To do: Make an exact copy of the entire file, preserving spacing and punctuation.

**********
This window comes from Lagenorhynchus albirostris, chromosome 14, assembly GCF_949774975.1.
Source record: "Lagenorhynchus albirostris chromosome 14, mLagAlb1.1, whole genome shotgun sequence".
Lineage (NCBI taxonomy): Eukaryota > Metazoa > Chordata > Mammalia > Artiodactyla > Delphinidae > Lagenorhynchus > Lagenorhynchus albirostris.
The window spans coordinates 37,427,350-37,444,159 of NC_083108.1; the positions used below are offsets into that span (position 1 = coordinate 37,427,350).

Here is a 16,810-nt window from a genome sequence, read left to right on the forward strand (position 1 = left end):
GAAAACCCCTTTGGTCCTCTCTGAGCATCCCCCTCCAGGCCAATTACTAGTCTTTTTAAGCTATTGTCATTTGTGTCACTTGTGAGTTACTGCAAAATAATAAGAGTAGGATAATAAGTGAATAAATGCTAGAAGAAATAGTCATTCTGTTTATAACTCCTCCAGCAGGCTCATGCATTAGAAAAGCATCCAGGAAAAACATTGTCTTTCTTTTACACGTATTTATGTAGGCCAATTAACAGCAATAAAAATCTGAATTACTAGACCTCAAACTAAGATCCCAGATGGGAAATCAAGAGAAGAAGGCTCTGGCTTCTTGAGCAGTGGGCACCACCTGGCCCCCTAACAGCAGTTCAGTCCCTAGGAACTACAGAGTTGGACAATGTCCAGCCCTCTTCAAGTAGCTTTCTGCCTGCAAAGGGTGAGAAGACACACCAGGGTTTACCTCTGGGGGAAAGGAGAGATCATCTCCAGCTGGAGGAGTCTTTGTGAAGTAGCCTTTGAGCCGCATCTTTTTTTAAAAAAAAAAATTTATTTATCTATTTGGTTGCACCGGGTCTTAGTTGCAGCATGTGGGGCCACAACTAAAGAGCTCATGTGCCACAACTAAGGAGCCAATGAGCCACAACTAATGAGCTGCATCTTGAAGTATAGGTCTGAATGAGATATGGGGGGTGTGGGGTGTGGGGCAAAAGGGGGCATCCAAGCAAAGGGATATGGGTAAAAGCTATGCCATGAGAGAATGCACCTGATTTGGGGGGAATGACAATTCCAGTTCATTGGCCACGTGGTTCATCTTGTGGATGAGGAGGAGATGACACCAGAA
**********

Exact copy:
This window comes from Lagenorhynchus albirostris, chromosome 14, assembly GCF_949774975.1.
Source record: "Lagenorhynchus albirostris chromosome 14, mLagAlb1.1, whole genome shotgun sequence".
Lineage (NCBI taxonomy): Eukaryota > Metazoa > Chordata > Mammalia > Artiodactyla > Delphinidae > Lagenorhynchus > Lagenorhynchus albirostris.
The window spans coordinates 37,427,350-37,444,159 of NC_083108.1; the positions used below are offsets into that span (position 1 = coordinate 37,427,350).

Here is a 16,810-nt window from a genome sequence, read left to right on the forward strand (position 1 = left end):
GAAAACCCCTTTGGTCCTCTCTGAGCATCCCCCTCCAGGCCAATTACTAGTCTTTTTAAGCTATTGTCATTTGTGTCACTTGTGAGTTACTGCAAAATAATAAGAGTAGGATAATAAGTGAATAAATGCTAGAAGAAATAGTCATTCTGTTTATAACTCCTCCAGCAGGCTCATGCATTAGAAAAGCATCCAGGAAAAACATTGTCTTTCTTTTACACGTATTTATGTAGGCCAATTAACAGCAATAAAAATCTGAATTACTAGACCTCAAACTAAGATCCCAGATGGGAAATCAAGAGAAGAAGGCTCTGGCTTCTTGAGCAGTGGGCACCACCTGGCCCCCTAACAGCAGTTCAGTCCCTAGGAACTACAGAGTTGGACAATGTCCAGCCCTCTTCAAGTAGCTTTCTGCCTGCAAAGGGTGAGAAGACACACCAGGGTTTACCTCTGGGGGAAAGGAGAGATCATCTCCAGCTGGAGGAGTCTTTGTGAAGTAGCCTTTGAGCCGCATCTTTTTTTAAAAAAAAAAATTTATTTATCTATTTGGTTGCACCGGGTCTTAGTTGCAGCATGTGGGGCCACAACTAAAGAGCTCATGTGCCACAACTAAGGAGCCAATGAGCCACAACTAATGAGCTGCATCTTGAAGTATAGGTCTGAATGAGATATGGGGGGTGTGGGGTGTGGGGCAAAAGGGGGCATCCAAGCAAAGGGATATGGGTAAAAGCTATGCCATGAGAGAATGCACCTGATTTGGGGGGAATGACAATTCCAGTTCATTGGCCACGTGGTTCATCTTGTGGATGAGGAGGAGATGACACCAGAA